It makes me feel like the sun is shining on my face, and I want to seek shelter.
The sun makes you look for shelter?
Yes. Somewhere cool and dark and quiet.
Although I must say that indirect sunlight, filtered again through dark green leaves right outside the window at the other end of the room, is pretty pleasant. All the heat is kept outside where it belongs, there's no glare, etc.
Glare. Overhead lights and the trend of GLOSSY MONITOR EVERYWHERE. If I'm stuck in an open office with overhead lights and a glossy monitor, I feel like a quarter of my attention is spent tracking moving objects in reflection.
High overhead lights, especially fluorescent ones make me feel simultaneously exposed and confined, like a goldfish in a fishtank at Wal-Mart just waiting for some dumb kid to snatch me up.
Darkness is fine, natural light is fine, pools of lamplight are fine. But big banks of ceiling lights make me want to crawl under my desk and hide.
It's people, not things, behind my back that are the usual issue.
It's not a good thing just because everyone does it.
Having your back to the wall and no overhead lights.
Cubicles are infinitely better than open space. At least in a cubicle I get my own desk, relative privacy, and freedom to decorate the space as I please.
Cubicles also provide a natural boundary so that when someone comes to talk loudly at the person seated next to me, they don't stand directly beside me to do so.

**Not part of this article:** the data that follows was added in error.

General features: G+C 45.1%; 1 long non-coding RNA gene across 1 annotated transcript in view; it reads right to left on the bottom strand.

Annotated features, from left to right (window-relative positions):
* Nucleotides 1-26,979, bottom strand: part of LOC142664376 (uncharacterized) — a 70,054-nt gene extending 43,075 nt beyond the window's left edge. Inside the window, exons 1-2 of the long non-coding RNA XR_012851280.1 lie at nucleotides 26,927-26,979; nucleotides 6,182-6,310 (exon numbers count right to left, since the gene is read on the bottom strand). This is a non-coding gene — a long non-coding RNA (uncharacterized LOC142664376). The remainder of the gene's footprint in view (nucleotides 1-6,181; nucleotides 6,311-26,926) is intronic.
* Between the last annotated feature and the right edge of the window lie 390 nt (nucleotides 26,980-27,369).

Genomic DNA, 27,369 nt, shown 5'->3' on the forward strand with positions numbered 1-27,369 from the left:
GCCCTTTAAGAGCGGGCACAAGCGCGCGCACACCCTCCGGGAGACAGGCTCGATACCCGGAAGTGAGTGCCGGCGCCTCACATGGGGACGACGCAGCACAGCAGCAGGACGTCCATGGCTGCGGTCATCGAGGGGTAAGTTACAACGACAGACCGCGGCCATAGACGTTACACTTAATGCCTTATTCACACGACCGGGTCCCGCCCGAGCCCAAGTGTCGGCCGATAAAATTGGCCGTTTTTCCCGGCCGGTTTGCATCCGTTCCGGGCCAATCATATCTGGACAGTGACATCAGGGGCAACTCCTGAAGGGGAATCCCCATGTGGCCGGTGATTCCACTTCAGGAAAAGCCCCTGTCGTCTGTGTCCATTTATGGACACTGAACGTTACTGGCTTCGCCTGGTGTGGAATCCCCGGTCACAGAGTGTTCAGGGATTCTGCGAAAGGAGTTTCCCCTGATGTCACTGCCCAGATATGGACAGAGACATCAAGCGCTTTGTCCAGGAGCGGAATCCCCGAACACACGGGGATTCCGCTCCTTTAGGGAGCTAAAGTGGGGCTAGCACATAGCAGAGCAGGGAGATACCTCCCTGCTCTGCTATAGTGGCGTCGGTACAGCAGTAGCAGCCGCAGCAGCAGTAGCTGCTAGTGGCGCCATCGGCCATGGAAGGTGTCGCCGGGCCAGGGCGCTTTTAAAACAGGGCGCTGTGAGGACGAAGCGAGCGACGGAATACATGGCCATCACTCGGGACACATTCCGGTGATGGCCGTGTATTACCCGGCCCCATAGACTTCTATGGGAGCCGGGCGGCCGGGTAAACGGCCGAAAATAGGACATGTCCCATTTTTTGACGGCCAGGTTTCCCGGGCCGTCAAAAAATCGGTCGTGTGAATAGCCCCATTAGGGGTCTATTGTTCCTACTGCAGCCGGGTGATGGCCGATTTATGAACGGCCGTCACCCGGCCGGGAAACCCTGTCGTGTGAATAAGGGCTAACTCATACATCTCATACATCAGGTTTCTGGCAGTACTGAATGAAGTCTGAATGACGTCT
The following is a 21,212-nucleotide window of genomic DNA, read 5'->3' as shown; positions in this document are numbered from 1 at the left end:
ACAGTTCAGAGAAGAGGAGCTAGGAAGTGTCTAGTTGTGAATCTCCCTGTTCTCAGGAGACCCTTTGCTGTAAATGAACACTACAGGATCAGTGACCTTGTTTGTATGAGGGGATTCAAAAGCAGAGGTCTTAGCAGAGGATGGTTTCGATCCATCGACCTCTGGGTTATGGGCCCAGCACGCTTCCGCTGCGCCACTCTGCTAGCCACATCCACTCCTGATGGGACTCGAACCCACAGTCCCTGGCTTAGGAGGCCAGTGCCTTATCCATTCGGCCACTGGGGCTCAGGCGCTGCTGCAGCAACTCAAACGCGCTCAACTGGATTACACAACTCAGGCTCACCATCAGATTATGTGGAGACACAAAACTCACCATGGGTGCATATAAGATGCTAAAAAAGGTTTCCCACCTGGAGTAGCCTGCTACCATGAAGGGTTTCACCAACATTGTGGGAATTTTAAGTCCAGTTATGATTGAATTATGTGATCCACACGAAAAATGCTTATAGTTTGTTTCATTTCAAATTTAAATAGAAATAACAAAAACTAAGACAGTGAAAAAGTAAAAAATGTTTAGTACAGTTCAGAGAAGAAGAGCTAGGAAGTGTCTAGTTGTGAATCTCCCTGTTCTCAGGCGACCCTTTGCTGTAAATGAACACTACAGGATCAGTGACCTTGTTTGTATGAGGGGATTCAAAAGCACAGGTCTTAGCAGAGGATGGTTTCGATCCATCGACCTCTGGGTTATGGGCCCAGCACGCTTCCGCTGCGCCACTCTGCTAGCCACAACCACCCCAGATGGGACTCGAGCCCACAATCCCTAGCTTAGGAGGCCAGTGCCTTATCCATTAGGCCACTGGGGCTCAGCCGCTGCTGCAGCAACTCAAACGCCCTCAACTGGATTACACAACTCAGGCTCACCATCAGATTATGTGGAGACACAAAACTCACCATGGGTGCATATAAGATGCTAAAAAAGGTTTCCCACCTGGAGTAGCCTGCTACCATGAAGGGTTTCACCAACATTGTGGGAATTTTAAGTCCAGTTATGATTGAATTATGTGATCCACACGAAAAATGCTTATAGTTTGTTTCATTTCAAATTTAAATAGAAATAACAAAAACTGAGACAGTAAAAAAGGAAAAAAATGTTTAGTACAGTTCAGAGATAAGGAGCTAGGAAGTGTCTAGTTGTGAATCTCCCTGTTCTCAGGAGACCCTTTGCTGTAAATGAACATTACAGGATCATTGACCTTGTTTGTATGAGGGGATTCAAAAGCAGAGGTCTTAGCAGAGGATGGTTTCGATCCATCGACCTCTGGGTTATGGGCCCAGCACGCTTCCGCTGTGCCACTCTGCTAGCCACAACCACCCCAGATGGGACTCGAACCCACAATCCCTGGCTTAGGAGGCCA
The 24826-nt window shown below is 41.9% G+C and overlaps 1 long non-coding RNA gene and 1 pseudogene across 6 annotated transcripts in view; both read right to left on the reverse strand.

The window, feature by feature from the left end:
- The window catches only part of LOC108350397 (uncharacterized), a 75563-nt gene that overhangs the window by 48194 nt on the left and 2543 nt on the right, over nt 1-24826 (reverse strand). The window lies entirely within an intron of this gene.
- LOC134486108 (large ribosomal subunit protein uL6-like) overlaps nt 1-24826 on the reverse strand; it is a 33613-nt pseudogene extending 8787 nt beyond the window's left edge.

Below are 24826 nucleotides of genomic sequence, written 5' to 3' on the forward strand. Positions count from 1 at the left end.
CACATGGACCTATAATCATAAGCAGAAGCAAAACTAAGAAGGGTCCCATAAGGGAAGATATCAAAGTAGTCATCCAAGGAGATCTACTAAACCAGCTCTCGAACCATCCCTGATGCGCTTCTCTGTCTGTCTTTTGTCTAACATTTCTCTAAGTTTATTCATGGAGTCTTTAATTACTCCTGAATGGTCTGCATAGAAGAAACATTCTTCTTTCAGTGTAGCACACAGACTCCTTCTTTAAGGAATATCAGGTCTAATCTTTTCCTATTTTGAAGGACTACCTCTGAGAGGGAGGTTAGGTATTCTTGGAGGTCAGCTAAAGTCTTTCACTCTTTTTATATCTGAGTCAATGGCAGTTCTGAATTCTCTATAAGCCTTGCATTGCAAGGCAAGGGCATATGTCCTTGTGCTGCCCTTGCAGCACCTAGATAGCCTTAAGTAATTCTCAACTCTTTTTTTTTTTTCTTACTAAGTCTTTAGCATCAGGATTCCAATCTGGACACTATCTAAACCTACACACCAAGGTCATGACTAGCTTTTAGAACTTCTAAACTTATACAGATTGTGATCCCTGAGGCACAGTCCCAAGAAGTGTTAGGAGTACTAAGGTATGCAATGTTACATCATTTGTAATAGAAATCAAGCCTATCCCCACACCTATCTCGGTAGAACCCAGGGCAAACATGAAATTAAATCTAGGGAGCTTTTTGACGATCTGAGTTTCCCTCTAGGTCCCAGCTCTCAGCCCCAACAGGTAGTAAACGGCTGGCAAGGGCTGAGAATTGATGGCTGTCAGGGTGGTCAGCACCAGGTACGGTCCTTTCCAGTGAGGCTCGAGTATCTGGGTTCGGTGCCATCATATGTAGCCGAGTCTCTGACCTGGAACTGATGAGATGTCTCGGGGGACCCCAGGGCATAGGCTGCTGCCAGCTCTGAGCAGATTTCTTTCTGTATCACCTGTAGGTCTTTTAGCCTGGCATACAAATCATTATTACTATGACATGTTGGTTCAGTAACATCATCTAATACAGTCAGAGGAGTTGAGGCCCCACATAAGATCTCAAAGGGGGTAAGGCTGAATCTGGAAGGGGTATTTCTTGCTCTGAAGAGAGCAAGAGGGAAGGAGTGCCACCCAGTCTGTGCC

Open office plans are the worst.
Open space is cheap, hip, and a nightmare to work in. Cubicles are cheap, extremely unhip, and are a bit better to work in.
When money is an issue (Which is always the case), you can't help but fall back to one or the other.
Yeah, especially in dense, expensive areas such as SV, Munich or Berlin (exception: you're happy to work in a nasty area of town where space is cheap but there's waste, drugs and other unpleasant stuff everywhere), money is a massive issue.
Basically you trade off a quick way to work with quality-of-working.
What amazes me in my company that although everybody agrees that the current setup is bad whenever they do something new they fall back to gray cubicles or open space. It seems this is just unstoppable despite everybody agreeing that it s not good.
A decent size room with ~5 people, a little extra room, natural light with a nice view, and some nice accent lighting for when natural light isn't enough.
Where I work now: Open office with some natural light (skylights) but no windows, florescent and/or LED lighting. At least the desks are ok.
> When workers were empowered to design their own space, they had fun and worked hard and accurately...
Generalize this from physical space to development environment: It's nice when ui doesn't change by a few pixels each morning.
It's nice when namespaces aren't continuously churning.
API stability makes work fun.
That's precisely what I was thinking as I read the article. I go into the office for meetings--usually three mornings a week--but all real thought-work happens at home. My home office is quiet, has natural light which I can control to my liking, my chair fits me perfectly, and I can enjoy the company of my cat. Most importantly, I feel at peace when I'm at home. No amount of office decoration can substitute for that.
I write this from a metal folding chair, with my laptop on an old folding card table.
Doesn't matter. Still the best.
What kind of chair? Currently on the market...
My house, my desk, my expensive chair.
Everything else is inferior.
Private offices with separate collaborative areas. The actual architecture and interior design could be performed tolerably well by a monkey.
There's a really good BBC TV series about this topic, which also covers the MIT Radio Lab that Tim mentions:
"How Buildings Learn" (1997)